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Project Summary

Python-SpidermonkeyThis Python module allows for the implementation of Javascript? classes, objects and functions in Python, as well as the evaluation and calling of Javascript scripts and functions. It borrows heavily from Claes Jacobssen's Javascript Perl module, which in turn is based on Mozilla's PerlConnect Perl binding.

This code was originally written by John J. Lee in 2003. After being unmaintained for a number of years, it was subsequently picked up by Atul Varma in 2008.

TutorialThe first thing you'll want to do is create a Runtime instance, which encapsulates a JSRuntime object from Spidermonkey. From the JSAPI User Guide:

A JSRuntime, or runtime, is the space in which the Javascript variables, objects, scripts, and contexts used by your application are allocated. Every JSContext and every object in an application lives within a JSRuntime. They cannot travel to other runtimes or be shared across runtimes. Most applications only need one runtime.

Creating the Runtime instance is straightforward:

>>> from spidermonkey import Runtime
>>> rt = Runtime()You'll then want to use the Runtime to create a Contextinstance, which encapsulates a JSContext object from Spidermonkey. From the JSAPI User Guide:

A JSContext, or context, is like a little machine that can do many things involving Javascript code and objects. It can compile and execute scripts, get and set object properties, call Javascript functions, convert Javascript data from one type to another, create objects, and so on.

In Firefox, for instance, a different context is used for each webpage you view. A separate context is even created for each physical browser window, because much of Firefox's functionality is actually written in Javascript. Contexts can have their own security policies associated with them, and objects can be shared between multiple contexts.

Creating a context in Python-Spidermonkey is done like so:

>>> cx = rt.new_context()Now that you've got a context, you can do lots of things, like evaluating arbitrary Javascript expressions and using their results in Python code:

>>> cx.eval_script("1 + 2") + 3
6We can create classes in Python and access them in Javascript, too:

>>> class Foo:
... def hello(self):
... print "Hello, Javascript world!"
>>> cx.bind_class(Foo, bind_constructor=True)
>>> cx.eval_script("var f = new Foo(); f.hello();")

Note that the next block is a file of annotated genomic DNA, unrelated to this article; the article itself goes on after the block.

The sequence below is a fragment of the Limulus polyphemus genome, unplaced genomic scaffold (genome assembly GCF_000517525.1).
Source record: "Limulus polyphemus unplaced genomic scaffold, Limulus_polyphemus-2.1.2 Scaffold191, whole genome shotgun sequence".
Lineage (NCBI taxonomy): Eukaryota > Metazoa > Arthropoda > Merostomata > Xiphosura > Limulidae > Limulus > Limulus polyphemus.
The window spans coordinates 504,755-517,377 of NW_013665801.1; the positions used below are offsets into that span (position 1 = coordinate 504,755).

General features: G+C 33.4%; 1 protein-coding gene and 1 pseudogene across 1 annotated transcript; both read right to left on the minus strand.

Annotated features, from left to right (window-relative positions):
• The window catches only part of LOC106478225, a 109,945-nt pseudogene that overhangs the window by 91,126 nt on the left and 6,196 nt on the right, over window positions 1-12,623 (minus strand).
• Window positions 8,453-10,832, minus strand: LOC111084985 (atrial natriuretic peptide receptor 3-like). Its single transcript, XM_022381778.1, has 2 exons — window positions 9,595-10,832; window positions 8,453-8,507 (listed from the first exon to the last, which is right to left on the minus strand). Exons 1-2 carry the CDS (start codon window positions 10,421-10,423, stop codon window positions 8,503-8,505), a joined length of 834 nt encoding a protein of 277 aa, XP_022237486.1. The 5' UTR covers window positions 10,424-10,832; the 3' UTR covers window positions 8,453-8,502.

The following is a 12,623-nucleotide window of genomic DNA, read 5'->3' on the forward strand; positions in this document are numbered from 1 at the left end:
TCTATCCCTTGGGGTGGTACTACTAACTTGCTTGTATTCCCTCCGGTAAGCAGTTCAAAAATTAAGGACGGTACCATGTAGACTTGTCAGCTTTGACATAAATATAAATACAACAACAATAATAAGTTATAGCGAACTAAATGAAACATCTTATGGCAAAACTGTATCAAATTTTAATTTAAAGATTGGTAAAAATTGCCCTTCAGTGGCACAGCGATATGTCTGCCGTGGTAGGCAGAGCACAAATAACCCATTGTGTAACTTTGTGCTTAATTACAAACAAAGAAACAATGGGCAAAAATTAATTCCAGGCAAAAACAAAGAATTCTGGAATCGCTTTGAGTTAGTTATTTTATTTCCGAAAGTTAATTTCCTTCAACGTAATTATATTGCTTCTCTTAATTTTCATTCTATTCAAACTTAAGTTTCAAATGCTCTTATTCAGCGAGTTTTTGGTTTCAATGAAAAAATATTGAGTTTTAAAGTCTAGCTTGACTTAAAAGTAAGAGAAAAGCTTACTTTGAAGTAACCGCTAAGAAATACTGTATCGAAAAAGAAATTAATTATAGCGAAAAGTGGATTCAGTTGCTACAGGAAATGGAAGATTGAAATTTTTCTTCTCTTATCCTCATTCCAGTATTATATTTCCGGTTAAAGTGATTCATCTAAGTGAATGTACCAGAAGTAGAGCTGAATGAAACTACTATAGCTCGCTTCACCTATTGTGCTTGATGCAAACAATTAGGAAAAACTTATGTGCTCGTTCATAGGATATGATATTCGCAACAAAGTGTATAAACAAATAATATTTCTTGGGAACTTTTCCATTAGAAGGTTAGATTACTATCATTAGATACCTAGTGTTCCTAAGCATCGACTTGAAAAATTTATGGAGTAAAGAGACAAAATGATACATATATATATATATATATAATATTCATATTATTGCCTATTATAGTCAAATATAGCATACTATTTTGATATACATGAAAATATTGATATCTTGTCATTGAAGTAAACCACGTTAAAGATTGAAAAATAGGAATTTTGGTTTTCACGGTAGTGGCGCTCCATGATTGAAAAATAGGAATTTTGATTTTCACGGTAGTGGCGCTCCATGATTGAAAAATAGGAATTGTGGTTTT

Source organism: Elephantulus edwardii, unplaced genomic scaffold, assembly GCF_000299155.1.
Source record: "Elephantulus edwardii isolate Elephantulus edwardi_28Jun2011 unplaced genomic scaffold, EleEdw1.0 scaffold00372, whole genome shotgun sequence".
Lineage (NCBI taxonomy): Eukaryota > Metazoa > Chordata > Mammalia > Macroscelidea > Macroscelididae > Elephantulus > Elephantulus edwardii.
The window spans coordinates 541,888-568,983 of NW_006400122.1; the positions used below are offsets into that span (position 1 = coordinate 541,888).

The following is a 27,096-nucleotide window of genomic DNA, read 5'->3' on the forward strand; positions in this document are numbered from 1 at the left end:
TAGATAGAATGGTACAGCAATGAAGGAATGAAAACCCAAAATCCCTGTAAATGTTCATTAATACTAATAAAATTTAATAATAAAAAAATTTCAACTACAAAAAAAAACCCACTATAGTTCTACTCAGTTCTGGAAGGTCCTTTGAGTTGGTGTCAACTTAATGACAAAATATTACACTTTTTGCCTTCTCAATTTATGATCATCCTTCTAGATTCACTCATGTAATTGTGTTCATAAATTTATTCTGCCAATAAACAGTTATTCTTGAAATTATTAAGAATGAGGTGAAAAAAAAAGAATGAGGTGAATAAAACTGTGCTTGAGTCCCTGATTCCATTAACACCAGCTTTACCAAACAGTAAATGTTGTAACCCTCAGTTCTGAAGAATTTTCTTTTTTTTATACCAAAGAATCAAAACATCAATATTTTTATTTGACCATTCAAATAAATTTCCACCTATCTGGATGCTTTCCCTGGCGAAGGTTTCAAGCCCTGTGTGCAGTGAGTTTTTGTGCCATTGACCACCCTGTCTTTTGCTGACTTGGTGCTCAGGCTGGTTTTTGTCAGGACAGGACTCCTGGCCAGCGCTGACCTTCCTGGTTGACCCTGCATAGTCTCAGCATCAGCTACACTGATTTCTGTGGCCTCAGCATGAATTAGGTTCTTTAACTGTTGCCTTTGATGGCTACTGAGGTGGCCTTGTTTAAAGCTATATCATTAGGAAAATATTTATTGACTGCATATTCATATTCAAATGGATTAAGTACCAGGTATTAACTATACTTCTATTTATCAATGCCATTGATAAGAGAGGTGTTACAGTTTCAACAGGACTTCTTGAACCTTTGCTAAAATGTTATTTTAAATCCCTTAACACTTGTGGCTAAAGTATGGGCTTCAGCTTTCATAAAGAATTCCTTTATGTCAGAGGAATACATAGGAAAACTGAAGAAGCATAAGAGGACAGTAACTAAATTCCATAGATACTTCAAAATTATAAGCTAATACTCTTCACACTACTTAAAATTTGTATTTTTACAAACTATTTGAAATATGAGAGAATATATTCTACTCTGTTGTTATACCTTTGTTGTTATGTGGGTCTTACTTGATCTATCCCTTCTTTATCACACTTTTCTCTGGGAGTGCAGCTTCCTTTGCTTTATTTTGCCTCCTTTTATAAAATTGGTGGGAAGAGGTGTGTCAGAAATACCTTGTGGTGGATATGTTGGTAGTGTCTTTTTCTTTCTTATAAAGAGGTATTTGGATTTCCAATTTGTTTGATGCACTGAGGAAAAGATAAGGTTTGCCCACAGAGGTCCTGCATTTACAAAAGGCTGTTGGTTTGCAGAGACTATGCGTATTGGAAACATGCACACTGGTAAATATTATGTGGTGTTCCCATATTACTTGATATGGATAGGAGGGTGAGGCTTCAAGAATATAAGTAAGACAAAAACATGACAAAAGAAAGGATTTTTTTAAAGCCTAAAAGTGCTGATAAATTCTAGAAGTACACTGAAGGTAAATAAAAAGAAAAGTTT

Hello, Javascript world!We can also get back objects from Javascript and use them:

>>> f = cx.eval_script("f;")
>>> f.hello()
Hello, Javascript world!LimitationsThe module currently has a number of features that still need to be implemented. For instance, it's not yet possible to call a function defined in Javascript:

>>> cx.eval_script("function foo(x) { return x + 1; }; foo;")
{'prototype': {}}Errors in Javascript code also don't produce particularly helpful tracebacks:

>>> cx.eval_script("3 + undefinedVariable")
Traceback (most recent call last):
JSError: can't evaluate Javascript scriptInstallationNote that at present, installation has only been tested on OS X and 64-bit Ubuntu Linux; support for Windows is forthcoming.

At present, you'll need a C compiler on your system to install this extension, as well as the Pyrex package.

Check out the Python-Spidermonkey module from the SVN repository. From the root of your checkout, run: python setup.py buildDon't worry about the compiler warnings. Then, with appropriate permissions, run:
python setup.py installTestingThe module has a test suite. Just run:

python test.pyNote that one of the tests currently prints out a Javascript error message. This isn't a test failure (though it is a bug).

AcknowledgementsThanks to Brendan Eich for help with several Spidermonkey issues (and for all his Mozilla work), and to Erwin on the freenode #c IRC channel for gdb tips.


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30 Day Summary

Jan 20 2019 — Feb 19 2019

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Feb 19 2018 — Feb 19 2019


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